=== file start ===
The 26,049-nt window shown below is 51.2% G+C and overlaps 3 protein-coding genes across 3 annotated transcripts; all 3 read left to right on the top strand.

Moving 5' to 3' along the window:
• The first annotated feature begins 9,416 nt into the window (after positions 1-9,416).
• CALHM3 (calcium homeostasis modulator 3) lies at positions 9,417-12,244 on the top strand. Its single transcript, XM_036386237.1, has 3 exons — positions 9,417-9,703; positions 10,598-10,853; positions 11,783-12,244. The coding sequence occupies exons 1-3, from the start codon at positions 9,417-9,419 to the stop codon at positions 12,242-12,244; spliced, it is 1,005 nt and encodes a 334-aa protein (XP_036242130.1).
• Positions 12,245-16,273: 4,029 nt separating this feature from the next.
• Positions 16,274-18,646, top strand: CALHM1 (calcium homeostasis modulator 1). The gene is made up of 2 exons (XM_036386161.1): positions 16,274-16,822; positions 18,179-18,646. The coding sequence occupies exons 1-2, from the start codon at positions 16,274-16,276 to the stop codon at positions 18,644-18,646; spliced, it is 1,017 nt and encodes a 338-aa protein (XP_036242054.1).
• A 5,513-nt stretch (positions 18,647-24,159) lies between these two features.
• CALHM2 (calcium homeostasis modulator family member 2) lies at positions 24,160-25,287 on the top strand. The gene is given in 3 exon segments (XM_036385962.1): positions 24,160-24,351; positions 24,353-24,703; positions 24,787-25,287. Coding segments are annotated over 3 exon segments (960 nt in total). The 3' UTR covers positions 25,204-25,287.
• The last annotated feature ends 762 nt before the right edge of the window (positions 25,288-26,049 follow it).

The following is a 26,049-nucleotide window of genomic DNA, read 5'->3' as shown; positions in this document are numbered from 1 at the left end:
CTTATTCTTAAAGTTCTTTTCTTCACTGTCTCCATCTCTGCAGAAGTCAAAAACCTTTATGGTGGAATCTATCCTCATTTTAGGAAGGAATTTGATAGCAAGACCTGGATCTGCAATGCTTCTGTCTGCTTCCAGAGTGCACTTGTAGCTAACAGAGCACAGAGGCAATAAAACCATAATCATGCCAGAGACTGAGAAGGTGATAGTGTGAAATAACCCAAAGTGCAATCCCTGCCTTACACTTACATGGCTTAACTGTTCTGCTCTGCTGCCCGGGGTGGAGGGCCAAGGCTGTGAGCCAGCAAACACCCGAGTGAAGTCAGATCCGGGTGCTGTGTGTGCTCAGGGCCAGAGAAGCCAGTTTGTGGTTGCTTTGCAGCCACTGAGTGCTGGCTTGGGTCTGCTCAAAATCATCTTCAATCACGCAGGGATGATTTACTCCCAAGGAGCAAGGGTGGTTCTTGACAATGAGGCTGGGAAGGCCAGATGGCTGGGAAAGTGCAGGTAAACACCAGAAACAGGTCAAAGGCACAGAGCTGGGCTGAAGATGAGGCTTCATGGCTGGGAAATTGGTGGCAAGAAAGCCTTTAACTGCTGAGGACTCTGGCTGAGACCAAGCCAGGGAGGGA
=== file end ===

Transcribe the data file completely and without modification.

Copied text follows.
The 26,049-nt window shown below is 51.2% G+C and overlaps 3 protein-coding genes across 3 annotated transcripts; all 3 read left to right on the top strand.

Moving 5' to 3' along the window:
• The first annotated feature begins 9,416 nt into the window (after positions 1-9,416).
• CALHM3 (calcium homeostasis modulator 3) lies at positions 9,417-12,244 on the top strand. Its single transcript, XM_036386237.1, has 3 exons — positions 9,417-9,703; positions 10,598-10,853; positions 11,783-12,244. The coding sequence occupies exons 1-3, from the start codon at positions 9,417-9,419 to the stop codon at positions 12,242-12,244; spliced, it is 1,005 nt and encodes a 334-aa protein (XP_036242130.1).
• Positions 12,245-16,273: 4,029 nt separating this feature from the next.
• Positions 16,274-18,646, top strand: CALHM1 (calcium homeostasis modulator 1). The gene is made up of 2 exons (XM_036386161.1): positions 16,274-16,822; positions 18,179-18,646. The coding sequence occupies exons 1-2, from the start codon at positions 16,274-16,276 to the stop codon at positions 18,644-18,646; spliced, it is 1,017 nt and encodes a 338-aa protein (XP_036242054.1).
• A 5,513-nt stretch (positions 18,647-24,159) lies between these two features.
• CALHM2 (calcium homeostasis modulator family member 2) lies at positions 24,160-25,287 on the top strand. The gene is given in 3 exon segments (XM_036385962.1): positions 24,160-24,351; positions 24,353-24,703; positions 24,787-25,287. Coding segments are annotated over 3 exon segments (960 nt in total). The 3' UTR covers positions 25,204-25,287.
• The last annotated feature ends 762 nt before the right edge of the window (positions 25,288-26,049 follow it).

The following is a 26,049-nucleotide window of genomic DNA, read 5'->3' as shown; positions in this document are numbered from 1 at the left end:
CTTATTCTTAAAGTTCTTTTCTTCACTGTCTCCATCTCTGCAGAAGTCAAAAACCTTTATGGTGGAATCTATCCTCATTTTAGGAAGGAATTTGATAGCAAGACCTGGATCTGCAATGCTTCTGTCTGCTTCCAGAGTGCACTTGTAGCTAACAGAGCACAGAGGCAATAAAACCATAATCATGCCAGAGACTGAGAAGGTGATAGTGTGAAATAACCCAAAGTGCAATCCCTGCCTTACACTTACATGGCTTAACTGTTCTGCTCTGCTGCCCGGGGTGGAGGGCCAAGGCTGTGAGCCAGCAAACACCCGAGTGAAGTCAGATCCGGGTGCTGTGTGTGCTCAGGGCCAGAGAAGCCAGTTTGTGGTTGCTTTGCAGCCACTGAGTGCTGGCTTGGGTCTGCTCAAAATCATCTTCAATCACGCAGGGATGATTTACTCCCAAGGAGCAAGGGTGGTTCTTGACAATGAGGCTGGGAAGGCCAGATGGCTGGGAAAGTGCAGGTAAACACCAGAAACAGGTCAAAGGCACAGAGCTGGGCTGAAGATGAGGCTTCATGGCTGGGAAATTGGTGGCAAGAAAGCCTTTAACTGCTGAGGACTCTGGCTGAGACCAAGCCAGGGAGGGA